Arising out of my consulting experience in helping family firms with family governance, charters and so on, I have a few learnings to share with Family Business Owners, Family Business Advisors and Trust professionals.
While wealth consolidation, protection and transfer is the central and obvious agenda, many associated "softer" issues need attention.
Creating a Family Trust and then "living" it, are both involved activities. The process of forming the Trust can influence the content of the Trust deeds. Many business families hasten to form Family and Business Trusts and begin this work prematurely, only to hit roadblocks of dysfunctionalities within the family.
The main learning is that family governance, the ownership culture and values must be reinforced or stabilised, before commencing the structuring of the Trusts.
Here are a few pointers and test questions, to determine "readiness" within the family:
1. Are relationships within the family trusting? Do family members have mutual respect and afford each other the 'benefit of doubt' in difficult situations?
2. Does the family have a history of conflicts and separations? What have they learnt from it? What traditions has it influenced?
3. Is the family contractual and litigious in character? Is the sense of "entitlement" pervasive in the family?
4. Is the family engaged and participative? Do they have a Family Council?
5. What is the level of transparency in the family?
6. Is the inter-generational "power distance" high or low?
7. Does the family have a "leader"?
8. Is the family sensitised to succession as a process?
9. What is the role of women in the family?
10. What are the views of non-owner spouses not working in the business?
11. Is family pride an important dimension of the family DNA?
1. Has the family resolved the "business first" or "family first" paradox? What is more important to the family?
2. Are the family promoters in operational roles, strategic roles or investor roles? What is the blended profile?
3. How participative is business decision making? Does the family have a Business Council?
4. Do the family directors have a process for presenting "one voice" decisions to the Board of Directors?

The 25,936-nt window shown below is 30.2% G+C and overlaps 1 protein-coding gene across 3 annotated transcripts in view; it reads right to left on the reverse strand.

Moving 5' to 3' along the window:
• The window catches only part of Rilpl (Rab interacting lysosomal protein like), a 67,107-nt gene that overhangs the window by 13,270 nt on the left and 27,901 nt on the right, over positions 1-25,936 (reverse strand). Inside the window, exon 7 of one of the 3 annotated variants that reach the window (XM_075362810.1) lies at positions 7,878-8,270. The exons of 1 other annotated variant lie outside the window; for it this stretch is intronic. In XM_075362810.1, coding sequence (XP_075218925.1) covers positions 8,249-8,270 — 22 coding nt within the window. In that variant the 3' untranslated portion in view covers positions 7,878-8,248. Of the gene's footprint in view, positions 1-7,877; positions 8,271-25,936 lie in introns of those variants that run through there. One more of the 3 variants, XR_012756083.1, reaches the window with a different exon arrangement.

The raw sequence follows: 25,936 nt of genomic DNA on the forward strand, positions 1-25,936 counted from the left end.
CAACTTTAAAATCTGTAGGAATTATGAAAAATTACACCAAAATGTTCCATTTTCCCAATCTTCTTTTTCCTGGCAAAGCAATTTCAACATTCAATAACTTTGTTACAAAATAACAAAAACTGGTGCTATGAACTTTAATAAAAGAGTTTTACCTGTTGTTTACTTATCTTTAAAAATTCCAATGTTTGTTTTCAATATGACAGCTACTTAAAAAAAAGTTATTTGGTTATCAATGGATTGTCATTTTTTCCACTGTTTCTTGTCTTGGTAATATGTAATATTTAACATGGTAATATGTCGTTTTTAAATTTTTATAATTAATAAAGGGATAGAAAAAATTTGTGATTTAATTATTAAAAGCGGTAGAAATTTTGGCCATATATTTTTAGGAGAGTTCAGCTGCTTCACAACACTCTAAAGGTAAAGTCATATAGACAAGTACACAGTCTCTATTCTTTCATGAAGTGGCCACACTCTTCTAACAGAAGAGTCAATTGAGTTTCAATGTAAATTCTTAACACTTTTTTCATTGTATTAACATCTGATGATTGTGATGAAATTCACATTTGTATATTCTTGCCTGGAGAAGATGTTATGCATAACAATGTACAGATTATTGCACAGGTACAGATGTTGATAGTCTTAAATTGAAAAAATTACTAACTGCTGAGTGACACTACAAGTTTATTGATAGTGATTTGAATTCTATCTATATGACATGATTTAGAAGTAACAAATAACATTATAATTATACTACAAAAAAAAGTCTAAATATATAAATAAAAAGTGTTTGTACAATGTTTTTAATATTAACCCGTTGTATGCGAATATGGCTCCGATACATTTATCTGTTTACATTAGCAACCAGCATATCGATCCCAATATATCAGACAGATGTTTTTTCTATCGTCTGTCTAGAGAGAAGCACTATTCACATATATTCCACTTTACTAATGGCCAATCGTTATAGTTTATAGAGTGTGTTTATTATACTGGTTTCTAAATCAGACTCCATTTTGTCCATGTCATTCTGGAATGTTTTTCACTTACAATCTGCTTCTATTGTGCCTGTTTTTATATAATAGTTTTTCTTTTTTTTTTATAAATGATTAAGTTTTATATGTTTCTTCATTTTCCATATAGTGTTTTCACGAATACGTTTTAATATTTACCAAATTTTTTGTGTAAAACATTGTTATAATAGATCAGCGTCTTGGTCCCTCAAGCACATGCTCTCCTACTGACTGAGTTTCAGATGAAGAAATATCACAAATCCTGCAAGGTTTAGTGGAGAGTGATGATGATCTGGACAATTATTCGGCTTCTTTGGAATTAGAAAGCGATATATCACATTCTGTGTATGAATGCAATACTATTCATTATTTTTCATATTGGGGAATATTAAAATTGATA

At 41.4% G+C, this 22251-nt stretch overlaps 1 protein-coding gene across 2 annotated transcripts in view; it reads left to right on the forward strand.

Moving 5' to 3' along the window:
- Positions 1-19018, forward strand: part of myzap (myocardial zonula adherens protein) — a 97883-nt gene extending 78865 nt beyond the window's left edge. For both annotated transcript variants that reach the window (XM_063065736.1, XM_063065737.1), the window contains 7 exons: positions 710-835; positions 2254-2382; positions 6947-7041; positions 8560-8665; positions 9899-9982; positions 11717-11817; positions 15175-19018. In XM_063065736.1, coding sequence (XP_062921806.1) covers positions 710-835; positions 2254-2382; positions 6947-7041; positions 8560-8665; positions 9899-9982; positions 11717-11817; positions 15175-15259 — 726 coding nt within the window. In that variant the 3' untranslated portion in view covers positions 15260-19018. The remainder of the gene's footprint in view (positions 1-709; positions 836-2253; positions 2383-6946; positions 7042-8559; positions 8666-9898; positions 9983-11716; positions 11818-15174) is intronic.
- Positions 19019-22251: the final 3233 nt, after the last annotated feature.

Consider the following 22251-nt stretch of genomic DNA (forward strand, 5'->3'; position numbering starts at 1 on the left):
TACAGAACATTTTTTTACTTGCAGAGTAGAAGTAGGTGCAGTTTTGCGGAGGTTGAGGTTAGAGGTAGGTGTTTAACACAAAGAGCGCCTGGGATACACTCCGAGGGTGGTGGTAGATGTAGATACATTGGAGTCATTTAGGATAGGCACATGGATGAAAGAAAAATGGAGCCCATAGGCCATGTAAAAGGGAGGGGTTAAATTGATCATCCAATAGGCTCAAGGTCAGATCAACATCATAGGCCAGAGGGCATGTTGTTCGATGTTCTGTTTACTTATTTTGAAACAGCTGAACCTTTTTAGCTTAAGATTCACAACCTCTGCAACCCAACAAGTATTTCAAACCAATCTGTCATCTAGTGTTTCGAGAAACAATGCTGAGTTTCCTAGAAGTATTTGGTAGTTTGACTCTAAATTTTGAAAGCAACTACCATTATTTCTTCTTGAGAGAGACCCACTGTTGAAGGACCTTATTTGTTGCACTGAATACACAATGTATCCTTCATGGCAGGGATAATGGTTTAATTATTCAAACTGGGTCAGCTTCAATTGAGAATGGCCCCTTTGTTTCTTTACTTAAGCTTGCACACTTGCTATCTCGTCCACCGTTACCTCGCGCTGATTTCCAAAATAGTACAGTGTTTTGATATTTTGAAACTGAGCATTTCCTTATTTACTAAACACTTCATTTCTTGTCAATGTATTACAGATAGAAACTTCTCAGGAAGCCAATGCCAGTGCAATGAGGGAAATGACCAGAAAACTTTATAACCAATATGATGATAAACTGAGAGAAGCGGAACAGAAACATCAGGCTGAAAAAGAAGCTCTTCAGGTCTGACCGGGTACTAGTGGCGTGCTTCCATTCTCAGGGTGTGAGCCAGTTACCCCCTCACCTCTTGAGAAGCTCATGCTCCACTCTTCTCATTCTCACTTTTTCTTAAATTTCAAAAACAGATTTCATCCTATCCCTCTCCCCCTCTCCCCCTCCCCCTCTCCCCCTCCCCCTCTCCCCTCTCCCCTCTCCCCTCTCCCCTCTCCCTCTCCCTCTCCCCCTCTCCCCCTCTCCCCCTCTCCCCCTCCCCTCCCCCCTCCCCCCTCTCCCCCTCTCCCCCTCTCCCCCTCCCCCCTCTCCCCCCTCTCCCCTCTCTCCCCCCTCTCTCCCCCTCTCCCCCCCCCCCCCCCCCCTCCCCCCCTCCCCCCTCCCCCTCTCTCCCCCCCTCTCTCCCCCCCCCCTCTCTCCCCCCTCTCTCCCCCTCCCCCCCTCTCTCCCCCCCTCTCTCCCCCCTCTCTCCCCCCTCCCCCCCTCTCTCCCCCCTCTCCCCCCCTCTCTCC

5. Does the family have an independent risk assessment process to support their decision making?
6. Is the family business on a growth trajectory? consolidation? turnaround?
7. Is the family committed to merit and professionalisation?
8. Are business ethics important to the family? Do they have a principle-centred leadership?
1. Have all the family members and owners been trained in "responsible ownership"?
2. Do the family owners see "ownership" as a responsibility to stakeholders or an entitlement?
3. Does the family operate an Owners Council?
4. Are family ownership issues wrapped in secrecy or reasonably open?
5. How emotionally charged are ownership issues likely to be?
6. Do family owners trust each other's competence and values?
7. Is the Trust being structured for clarity of family ownership only or governance also?
8. Is the family keen on building an entrepreneurial culture and pipeline of such talent within the family?
9. Do the family owners understand the responsibilities of "trusteeship" and "stewardship"?
It is my submission that a rigorous understanding of answers to these questions will prepare the family and Trust professionals in deeper ways.
It is also my view that composing a Family Charter will help answer these questions even whilst developing one. The principles that get enshrined in the Family Charter, can influence the structure and content of the Trusts.
Another significant advantage of doing this, is that the values, family alignment, synergy and trust that has been built in the process of creating the Charter will permeate the governance of the Family Trust as well, making it robust and effective in its implementation.
Just to clarify what I mean by a Family Charter (particularly to those yet uninitiated on this subject) a brief elaboration follows.
The Family Charter
The Family Charter is a participative and systematic process of open discussions amongst family members and owners. It enables an integration of the three dimensions of family, business and ownership. The involvement of an experienced and skilled family business advisor, facilitates discussion of difficult subjects. The outcome of these rigorous and persistent conversations will be a set of agreed principles and protocols for governance of a family business. This is often called a "Family Charter"
Let me close on a behavioural note:
Interpersonal trust before Legal Trusts
Transparency, trusting family relationships and synergistic values within the family ownership are fundamental to progress in any family business.
Stephen M.R. Covey in his excellent book 'The Speed of Trust' focuses on the overlooked and underestimated bedrock of democratic capitalism - trust. He calls it 'the one thing that changes everything'. Low trust causes friction, creates hidden agendas, politics, interpersonal conflict, win-lose thinking, defensive and protective communication. Low trust slows everything - every decision, every communication and every relationship. On the other hand, trust produces speed.
Transcendent values like trust and integrity underscore vibrant and effective family businesses and literally translate into revenue, profits and prosperity.
Prasad Kumar specialises in family business advisory